"The history of the game is certainly something that I've taken to heart," Woods said. "I think it's a very important part of understanding the development of our game, where we've come from, especially for me, for a person who's had to struggle at times for admittance into clubhouses or onto golf courses.

"So, I understand it from a different historical side, too, as well. But you have to appreciate everything about this game, how it's developed, and the people who have paved the way to allow us to play in these events, who created the energy behind it.

"There's so many great champions. Like yesterday for instance [at the Celebration of Champions] that were out there, I hope some of these kids who were watching at home got a chance to appreciate that, to see them playing out there. I saw Bob Charles out there on 18 hitting. I think he won in '63 or something like that. Just to be able to see that in person, live, God, it was just so special. I just hope the kids appreciate that."

Ancient artifacts are amazing, even more so when they stand the test of time. And what is a better representation of that in golf than the Old Course at St. Andrews? Yes, the R&A has had to stretch this track onto other St. Andrews courses to make it stand up against the modern game. And yes, the scoring might get silly this week. But what other course would have made it even this far?

"It's probably the most strategic golf course in the world, and yet, it was put down by the sheep," said Nick Faldo, a six-time major winner and the 1990 Champion Golfer of the Year at St. Andrews.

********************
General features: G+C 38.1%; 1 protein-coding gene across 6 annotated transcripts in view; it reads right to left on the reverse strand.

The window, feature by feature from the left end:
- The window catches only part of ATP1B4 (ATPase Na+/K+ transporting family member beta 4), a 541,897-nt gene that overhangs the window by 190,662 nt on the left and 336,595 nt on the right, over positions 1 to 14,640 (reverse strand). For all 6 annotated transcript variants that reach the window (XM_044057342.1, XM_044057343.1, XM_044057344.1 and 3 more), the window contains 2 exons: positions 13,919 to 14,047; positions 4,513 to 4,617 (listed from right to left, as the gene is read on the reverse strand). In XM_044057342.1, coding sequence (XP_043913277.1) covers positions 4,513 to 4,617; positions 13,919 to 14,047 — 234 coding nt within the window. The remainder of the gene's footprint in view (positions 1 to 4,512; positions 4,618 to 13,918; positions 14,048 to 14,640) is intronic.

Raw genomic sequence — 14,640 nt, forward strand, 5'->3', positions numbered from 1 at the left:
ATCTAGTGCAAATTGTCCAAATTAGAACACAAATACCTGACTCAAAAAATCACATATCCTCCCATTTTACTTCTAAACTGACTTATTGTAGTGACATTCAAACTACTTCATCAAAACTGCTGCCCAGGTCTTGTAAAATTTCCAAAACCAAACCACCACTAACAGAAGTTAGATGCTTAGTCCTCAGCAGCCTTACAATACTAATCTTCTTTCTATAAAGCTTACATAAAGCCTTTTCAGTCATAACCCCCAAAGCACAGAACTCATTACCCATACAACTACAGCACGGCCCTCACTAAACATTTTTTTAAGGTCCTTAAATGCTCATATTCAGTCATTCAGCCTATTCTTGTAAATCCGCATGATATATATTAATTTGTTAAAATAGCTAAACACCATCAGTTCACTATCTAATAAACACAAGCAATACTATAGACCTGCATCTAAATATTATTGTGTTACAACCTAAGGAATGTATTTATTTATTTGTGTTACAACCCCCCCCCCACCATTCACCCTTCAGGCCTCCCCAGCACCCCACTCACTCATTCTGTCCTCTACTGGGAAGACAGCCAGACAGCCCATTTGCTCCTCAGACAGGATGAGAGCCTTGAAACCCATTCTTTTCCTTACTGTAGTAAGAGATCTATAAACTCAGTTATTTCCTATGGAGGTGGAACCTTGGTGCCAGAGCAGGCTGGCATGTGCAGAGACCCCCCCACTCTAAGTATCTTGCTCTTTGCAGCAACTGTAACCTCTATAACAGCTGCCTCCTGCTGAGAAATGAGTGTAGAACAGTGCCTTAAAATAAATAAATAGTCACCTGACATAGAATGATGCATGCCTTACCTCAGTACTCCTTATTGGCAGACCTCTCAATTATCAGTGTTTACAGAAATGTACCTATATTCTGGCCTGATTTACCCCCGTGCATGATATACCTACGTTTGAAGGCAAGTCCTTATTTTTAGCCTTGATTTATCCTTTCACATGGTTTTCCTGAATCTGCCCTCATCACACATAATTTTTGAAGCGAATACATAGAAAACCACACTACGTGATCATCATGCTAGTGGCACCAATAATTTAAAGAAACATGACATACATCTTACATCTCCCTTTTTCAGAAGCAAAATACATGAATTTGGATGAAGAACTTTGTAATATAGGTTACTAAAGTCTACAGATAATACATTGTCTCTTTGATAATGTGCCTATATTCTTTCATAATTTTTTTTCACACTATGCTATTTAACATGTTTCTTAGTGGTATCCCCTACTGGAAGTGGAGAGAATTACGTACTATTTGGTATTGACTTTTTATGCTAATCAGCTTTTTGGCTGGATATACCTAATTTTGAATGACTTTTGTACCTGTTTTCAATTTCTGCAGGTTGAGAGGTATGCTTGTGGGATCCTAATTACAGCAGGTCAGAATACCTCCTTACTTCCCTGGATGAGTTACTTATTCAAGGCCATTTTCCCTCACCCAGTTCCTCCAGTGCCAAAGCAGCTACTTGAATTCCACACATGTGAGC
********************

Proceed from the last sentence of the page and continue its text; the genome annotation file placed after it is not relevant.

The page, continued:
The Old Course has a unique link to golf fans, too. Normal fans like us can't take batting practice at Fenway Park or run routes at Lambeau Field or play five-on-five at Allen Fieldhouse. It's just never going to happen. Even in golf, especially American golf, it's rare. Most fans will never have a chance to play the courses they watch on TV.

The Old Course, though? You can play it. You can try to avoid the bunkers like Tiger, and you can try to make the putt on No. 18 like Seve Ballesteros or the one from off the green like Constantina Rocca.

St. Andrews is just a magical as you imagine. Folks tote their golf clubs around town at all hours of the night. Bars and restaurants seem to be glorified storage spaces for all kind of clubs. You might run into Keegan Bradley crossing the street or Spieth in a gym or any number of golf's power brokers, all of whom you've seen on TV.

It's the smallest big town in the sport.